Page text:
Are Woodlands a feature of your Diversification Plan?

An Agriculture Bill was included in the recent Queen’s speech as a core part of the Government’s mammoth task of legislating for Brexit.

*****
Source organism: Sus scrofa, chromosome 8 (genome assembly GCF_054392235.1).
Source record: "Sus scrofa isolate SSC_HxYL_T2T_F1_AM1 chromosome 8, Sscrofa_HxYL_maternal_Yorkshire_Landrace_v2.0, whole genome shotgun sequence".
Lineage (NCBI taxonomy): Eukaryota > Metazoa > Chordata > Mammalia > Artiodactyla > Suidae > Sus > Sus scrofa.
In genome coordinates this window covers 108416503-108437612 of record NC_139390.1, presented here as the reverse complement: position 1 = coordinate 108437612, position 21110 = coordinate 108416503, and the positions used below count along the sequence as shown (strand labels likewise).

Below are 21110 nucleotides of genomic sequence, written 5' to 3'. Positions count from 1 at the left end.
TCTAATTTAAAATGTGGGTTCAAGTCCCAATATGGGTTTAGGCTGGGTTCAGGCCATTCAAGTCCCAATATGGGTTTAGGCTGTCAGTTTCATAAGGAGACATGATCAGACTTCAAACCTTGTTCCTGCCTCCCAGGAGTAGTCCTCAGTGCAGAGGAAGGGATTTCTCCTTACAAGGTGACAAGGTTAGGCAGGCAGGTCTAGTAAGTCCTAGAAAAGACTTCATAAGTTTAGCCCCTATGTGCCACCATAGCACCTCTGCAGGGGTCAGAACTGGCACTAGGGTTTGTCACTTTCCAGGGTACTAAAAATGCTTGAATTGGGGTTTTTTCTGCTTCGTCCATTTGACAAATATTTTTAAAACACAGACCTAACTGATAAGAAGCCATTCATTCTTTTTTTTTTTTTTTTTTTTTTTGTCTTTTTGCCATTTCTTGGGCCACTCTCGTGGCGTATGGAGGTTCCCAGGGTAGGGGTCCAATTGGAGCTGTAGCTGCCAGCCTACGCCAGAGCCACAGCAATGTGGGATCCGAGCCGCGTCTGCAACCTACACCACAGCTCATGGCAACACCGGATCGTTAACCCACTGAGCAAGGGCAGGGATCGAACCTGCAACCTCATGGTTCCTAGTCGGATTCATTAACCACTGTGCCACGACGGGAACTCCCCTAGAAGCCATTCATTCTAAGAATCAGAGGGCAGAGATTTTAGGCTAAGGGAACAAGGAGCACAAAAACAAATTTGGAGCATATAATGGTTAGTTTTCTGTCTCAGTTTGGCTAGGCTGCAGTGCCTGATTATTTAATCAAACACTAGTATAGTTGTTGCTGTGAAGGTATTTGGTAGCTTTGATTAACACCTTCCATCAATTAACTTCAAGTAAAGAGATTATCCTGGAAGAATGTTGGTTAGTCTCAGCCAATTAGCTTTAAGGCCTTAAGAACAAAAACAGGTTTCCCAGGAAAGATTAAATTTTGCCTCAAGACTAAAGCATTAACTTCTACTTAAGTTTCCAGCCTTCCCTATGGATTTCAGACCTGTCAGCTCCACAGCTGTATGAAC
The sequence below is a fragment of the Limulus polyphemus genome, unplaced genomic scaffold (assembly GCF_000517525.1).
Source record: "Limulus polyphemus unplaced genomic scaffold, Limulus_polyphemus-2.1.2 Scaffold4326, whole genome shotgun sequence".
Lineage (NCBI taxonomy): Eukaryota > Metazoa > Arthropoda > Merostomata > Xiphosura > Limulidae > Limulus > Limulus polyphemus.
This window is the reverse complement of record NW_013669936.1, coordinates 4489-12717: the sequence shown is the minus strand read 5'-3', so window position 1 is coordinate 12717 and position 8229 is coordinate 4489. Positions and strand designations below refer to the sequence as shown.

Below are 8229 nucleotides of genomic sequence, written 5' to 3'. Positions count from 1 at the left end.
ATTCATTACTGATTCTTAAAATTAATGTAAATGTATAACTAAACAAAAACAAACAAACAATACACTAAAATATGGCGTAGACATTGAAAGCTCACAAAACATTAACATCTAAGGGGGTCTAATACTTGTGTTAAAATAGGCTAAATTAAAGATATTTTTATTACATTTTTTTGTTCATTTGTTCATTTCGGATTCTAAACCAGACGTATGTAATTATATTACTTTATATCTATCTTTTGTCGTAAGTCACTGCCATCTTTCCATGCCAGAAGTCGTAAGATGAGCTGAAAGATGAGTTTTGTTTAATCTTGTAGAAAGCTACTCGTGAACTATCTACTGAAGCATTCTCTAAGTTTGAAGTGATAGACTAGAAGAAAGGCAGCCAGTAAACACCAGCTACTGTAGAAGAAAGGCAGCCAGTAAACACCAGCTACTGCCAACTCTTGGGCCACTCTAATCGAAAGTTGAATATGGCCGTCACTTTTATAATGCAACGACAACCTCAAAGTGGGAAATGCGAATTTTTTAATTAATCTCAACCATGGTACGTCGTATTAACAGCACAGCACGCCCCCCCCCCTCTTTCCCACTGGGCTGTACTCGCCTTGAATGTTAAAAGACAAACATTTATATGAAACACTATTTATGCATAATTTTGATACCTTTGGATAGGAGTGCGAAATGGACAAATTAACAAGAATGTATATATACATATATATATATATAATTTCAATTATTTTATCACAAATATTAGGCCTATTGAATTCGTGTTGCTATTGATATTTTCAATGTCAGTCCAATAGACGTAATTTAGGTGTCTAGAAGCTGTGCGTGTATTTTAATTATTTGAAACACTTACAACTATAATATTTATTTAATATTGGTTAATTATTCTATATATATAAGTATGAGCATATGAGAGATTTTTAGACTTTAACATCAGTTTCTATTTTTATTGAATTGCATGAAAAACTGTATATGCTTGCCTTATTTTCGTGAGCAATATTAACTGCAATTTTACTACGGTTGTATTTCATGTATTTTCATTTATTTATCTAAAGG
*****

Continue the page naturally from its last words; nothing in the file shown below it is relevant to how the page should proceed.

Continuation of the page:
An Agriculture Bill was included in the recent Queen’s speech as a core part of the Government’s mammoth task of legislating for Brexit. The plan is that the bill will create a new system of support for farmers to replace the Basic Payments claimed under Common Agricultural Policy. Of course it is early days and we won’t know the details of how the new scheme is intended to operate for some time. While the suggestion that some form of support will be put in place, at least in the short term, is welcome, many commentators are of the view that the value of direct subsidy support will be reducing in the future. Taken with the current Westminster tend for pulling away support for renewable energy technology, farmers and landowners will be looking at other opportunities for diversification of their enterprises. One such option remains new planting of woodlands. Planting levels are still low in historical terms and the Scottish Government has pledged to increase Scotland’s woodland cover significantly over the next few decades. It intends to increase its annual planting target from 10,000 hectares to 15,000 hectares by 2025. There are number of advantages for forestry that make it an investment worth looking at. There are still good grants available for establishing and managing forestry under the Scottish Rural Development Programme. It seems likely that type of support will continue. The political will to encourage environmental benefits in land management is clear. There are also currently significant tax advantages available, particularly for those looking to invest in the mid to long term, and where the forestry is managed on a commercial basis. For example, income derived from the sale of timber from a commercial woodland is not subject to income tax in the UK. Capital gains tax is payable on the sale of the land that the trees are growing on, but not on the value of the timber itself (whether standing or felled). Forestry land is also potentially eligible for helpful “holdover” and “rollover” reliefs for capital gains tax. From an inheritance tax point of view, commercial forestry may also qualify for Business Property Relief, subject to certain criteria. A fairly recent development is the ability to top up income from woodland creation by selling carbon units under the Woodland Carbon Code. This scheme is designed to allow business to mitigate the impact of their greenhouse gas emissions by helping to fund tree planting. To qualify, the landowner must commit to certain conditions, such as retaining the woodland for an agreed minimum period and adopting an agreed silvicultural system. Investing in forestry is a long game and it will not be for everyone, but it is certainly worth a look. From a legal point of view, access is crucial for forestry. If you don’t own the road that you would use for timber extraction, it is vital that you check the extent of the access rights in your title deeds before committing major expenditure. Forestry extraction is one of the most intensive uses in terms of access and if there is any limit or restriction on your rights of access, it could pose a serious issue. As ever with the law, things are not straightforward. Even if your title has a general grant of access without any express qualification or restriction, it is still possible to get caught out. There are legal rules in Scotland that imply certain conditions on a servitude right of access. One of those is that the use of the access road will not be increased beyond the extent that is necessary to use it for its original purpose. This is not always clear cut and you might need to look at other evidence to identify what the original granter of the access right had in mind at the time. So if you are seizing up a woodland project, do have your solicitor check out your access rights before you to far down the line.